Government officials started to piece through the details of the escape Tuesday and place blame. Justice Minister Habibullah Ghalib sent a formal letter to President Hamid Karzai acknowledging that prison officials or guards likely acted as accomplices but also saying that Afghan and international security forces should have detected the plot. "The escape of all the prisoners from one tunnel ... shows that collaborators inside the prison somehow provided an opportunity," Ghalib said in the letter. However, he also noted that Afghan police searched the compound from which the tunnel originated about two and a half months before the prison break and he said that Canadian and American forces have been responsible for security improvements to the prison. A full investigation is under way. An intelligence officer who is involved in the investigation, Gen. Tahir Mohmand, said that they had warned prison officials a number of times recently that they had reports that the Taliban were planning some sort of operation involving the prison. "We had some clues that the Taliban were busy in some kind of plan to get their prisoners out," he said. More details came from those who had been caught. Samiullah Jan, who had served 13 months of a 14 month sentence, said he was woken up at midnight and escorted to the tunnel, which was lighted and even had a pipe running through it that they were told was pushing out oxygen to help them breathe. "When we got out of the tunnel they let us go and said 'Now you can go home. Go wherever you want.' I moved around a bit but I didn't have any place to go, and then the soldiers found me," Jan said. He spoke from his cell at the intelligence agency's detention center in Kandahar.The prison break also came less than two weeks after the Kandahar police chief was killed by a suicide bomber inside his heavily defended office compound. "How can we trust or rely on a government that can't protect the police chief inside the police headquarters and can't keep prisoners in the prison?" asked Islamullah Agha Bashir, who sells washing machines and other appliances in Kandahar city. "Last night while we were eating dinner I told my two sons not to go out as much because I am afraid that now when the morale of the Taliban is high, they will attack more." Kandahar Gov. Tooryalai Wesa said that residents should not be worried. "The security situation in Kandahar will not get worse. I have confidence in my intelligence officers and our supporters," Wesa said. Slideshow: Afghanistan: Nation at a crossroads (on this page) Kandahar city has been a major focus of the international troop surge over the past year, with NATO officials saying that establishing security there will be key to securing the region. Last summer, Afghan forces created a ring of checkpoints around the city and started pushing out into Taliban areas to establish the government's authority before the rise in attacks that usually comes in the spring. The Taliban have responding by starting off the spring fighting season with a string of operations apparently designed to undermine trust in the capabilities of the Afghan government. Within the past two weeks, Taliban agents have also launched deadly attacks from inside the Defense Ministry and a shared Afghan-U.S. military base in eastern Laghman province. The attacks cast doubt on the readiness of the Afghan government to take over security for parts of the country as planned, threatening the exit strategy for the country's allies eager to bring troops home. NATO does continue to have tactical successes, announcing Tuesday that it had killed a key al-Qaida operative in Afghanistan in an airstrike. NATO identified the man killed in the April 13 airstrike in Dangam district of eastern Kunar province as Abu Hafs al-Najdi, also known as Abdul Ghani. The alliance said he was a regional commander in charge of suicide bombings and cash flow. The strike also killed a number of other insurgents, including another al-Qaida leader known as Waqas. But Afghans tend to focus on the continuing danger they face in their daily lives — either as government workers who may be targeted or just that they could be a bystander when a suicide bomb goes off. In eastern Paktia province on Tuesday, the provincial governor narrowly escaped an apparent assassination attempt by insurgents. A roadside bomb exploded just behind a vehicle taking Gov. Juma Khan Hamdard to his office, said Rohallah Samon, a spokesman. Hamdard was not hurt, but three policemen who were in a chase vehicle were slightly injured, Samon said.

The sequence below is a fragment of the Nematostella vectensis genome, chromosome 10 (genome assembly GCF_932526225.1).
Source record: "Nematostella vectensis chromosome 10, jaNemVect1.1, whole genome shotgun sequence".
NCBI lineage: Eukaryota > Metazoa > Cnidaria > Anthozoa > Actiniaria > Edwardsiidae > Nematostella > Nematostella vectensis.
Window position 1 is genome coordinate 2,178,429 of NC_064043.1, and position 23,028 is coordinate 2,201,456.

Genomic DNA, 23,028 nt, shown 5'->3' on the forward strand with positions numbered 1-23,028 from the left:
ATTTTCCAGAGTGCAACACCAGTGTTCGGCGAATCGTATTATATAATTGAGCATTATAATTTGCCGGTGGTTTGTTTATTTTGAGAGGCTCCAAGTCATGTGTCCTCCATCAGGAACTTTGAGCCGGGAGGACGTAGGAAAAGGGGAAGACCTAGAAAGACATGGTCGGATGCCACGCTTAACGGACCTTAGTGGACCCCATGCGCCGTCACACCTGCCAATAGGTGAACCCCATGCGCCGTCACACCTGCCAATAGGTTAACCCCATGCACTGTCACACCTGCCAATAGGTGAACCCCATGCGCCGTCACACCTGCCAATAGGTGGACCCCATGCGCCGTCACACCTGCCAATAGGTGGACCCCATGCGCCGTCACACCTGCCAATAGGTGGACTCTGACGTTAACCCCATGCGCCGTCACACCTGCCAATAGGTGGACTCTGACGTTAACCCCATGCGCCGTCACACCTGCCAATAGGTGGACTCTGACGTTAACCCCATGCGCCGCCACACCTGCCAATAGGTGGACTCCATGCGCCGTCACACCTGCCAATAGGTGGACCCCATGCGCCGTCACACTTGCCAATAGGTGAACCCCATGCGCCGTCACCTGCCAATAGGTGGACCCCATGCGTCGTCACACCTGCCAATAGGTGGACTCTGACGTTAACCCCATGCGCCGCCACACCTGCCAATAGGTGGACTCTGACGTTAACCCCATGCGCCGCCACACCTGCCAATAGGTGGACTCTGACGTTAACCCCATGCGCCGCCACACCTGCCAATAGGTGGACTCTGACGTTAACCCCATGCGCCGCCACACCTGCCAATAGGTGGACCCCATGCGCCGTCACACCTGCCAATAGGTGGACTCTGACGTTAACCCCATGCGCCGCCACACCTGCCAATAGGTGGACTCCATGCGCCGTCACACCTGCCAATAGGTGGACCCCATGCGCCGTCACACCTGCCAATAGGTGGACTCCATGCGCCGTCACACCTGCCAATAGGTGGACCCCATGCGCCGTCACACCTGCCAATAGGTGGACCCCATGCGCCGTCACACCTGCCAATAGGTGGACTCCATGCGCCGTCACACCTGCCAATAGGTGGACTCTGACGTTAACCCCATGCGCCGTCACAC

NBC News, Reuters and The Associated Press contributed to this report.